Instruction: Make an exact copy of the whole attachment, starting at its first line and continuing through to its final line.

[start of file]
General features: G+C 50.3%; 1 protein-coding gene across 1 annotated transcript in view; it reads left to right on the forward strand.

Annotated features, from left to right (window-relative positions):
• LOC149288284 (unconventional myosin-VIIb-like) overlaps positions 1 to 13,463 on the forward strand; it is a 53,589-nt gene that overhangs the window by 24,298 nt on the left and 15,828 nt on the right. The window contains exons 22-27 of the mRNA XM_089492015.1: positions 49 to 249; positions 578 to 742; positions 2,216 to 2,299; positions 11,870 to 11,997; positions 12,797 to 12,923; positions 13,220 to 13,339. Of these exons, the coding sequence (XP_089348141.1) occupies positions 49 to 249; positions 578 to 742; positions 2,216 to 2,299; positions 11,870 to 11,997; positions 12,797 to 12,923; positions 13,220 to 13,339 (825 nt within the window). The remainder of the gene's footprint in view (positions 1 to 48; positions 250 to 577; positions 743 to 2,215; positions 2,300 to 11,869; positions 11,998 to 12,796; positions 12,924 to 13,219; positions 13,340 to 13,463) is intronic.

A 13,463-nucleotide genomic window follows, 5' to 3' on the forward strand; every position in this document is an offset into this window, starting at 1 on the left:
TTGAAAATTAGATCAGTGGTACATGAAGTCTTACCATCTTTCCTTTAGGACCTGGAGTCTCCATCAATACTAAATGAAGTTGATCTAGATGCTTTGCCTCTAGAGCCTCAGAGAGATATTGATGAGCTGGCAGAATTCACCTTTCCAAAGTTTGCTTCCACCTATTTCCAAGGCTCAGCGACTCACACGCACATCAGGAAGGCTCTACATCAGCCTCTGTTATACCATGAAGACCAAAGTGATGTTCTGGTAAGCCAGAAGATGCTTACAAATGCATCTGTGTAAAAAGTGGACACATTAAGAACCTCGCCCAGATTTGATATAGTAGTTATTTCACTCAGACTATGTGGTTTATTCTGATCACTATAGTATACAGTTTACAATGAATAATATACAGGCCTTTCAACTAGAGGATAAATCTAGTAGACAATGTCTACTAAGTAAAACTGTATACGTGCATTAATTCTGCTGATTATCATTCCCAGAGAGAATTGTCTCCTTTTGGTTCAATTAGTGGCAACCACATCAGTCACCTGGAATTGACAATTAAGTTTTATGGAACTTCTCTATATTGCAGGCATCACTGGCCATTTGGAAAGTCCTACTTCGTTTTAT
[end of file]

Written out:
General features: G+C 50.3%; 1 protein-coding gene across 1 annotated transcript in view; it reads left to right on the forward strand.

Annotated features, from left to right (window-relative positions):
• LOC149288284 (unconventional myosin-VIIb-like) overlaps positions 1 to 13,463 on the forward strand; it is a 53,589-nt gene that overhangs the window by 24,298 nt on the left and 15,828 nt on the right. The window contains exons 22-27 of the mRNA XM_089492015.1: positions 49 to 249; positions 578 to 742; positions 2,216 to 2,299; positions 11,870 to 11,997; positions 12,797 to 12,923; positions 13,220 to 13,339. Of these exons, the coding sequence (XP_089348141.1) occupies positions 49 to 249; positions 578 to 742; positions 2,216 to 2,299; positions 11,870 to 11,997; positions 12,797 to 12,923; positions 13,220 to 13,339 (825 nt within the window). The remainder of the gene's footprint in view (positions 1 to 48; positions 250 to 577; positions 743 to 2,215; positions 2,300 to 11,869; positions 11,998 to 12,796; positions 12,924 to 13,219; positions 13,340 to 13,463) is intronic.

A 13,463-nucleotide genomic window follows, 5' to 3' on the forward strand; every position in this document is an offset into this window, starting at 1 on the left:
TTGAAAATTAGATCAGTGGTACATGAAGTCTTACCATCTTTCCTTTAGGACCTGGAGTCTCCATCAATACTAAATGAAGTTGATCTAGATGCTTTGCCTCTAGAGCCTCAGAGAGATATTGATGAGCTGGCAGAATTCACCTTTCCAAAGTTTGCTTCCACCTATTTCCAAGGCTCAGCGACTCACACGCACATCAGGAAGGCTCTACATCAGCCTCTGTTATACCATGAAGACCAAAGTGATGTTCTGGTAAGCCAGAAGATGCTTACAAATGCATCTGTGTAAAAAGTGGACACATTAAGAACCTCGCCCAGATTTGATATAGTAGTTATTTCACTCAGACTATGTGGTTTATTCTGATCACTATAGTATACAGTTTACAATGAATAATATACAGGCCTTTCAACTAGAGGATAAATCTAGTAGACAATGTCTACTAAGTAAAACTGTATACGTGCATTAATTCTGCTGATTATCATTCCCAGAGAGAATTGTCTCCTTTTGGTTCAATTAGTGGCAACCACATCAGTCACCTGGAATTGACAATTAAGTTTTATGGAACTTCTCTATATTGCAGGCATCACTGGCCATTTGGAAAGTCCTACTTCGTTTTAT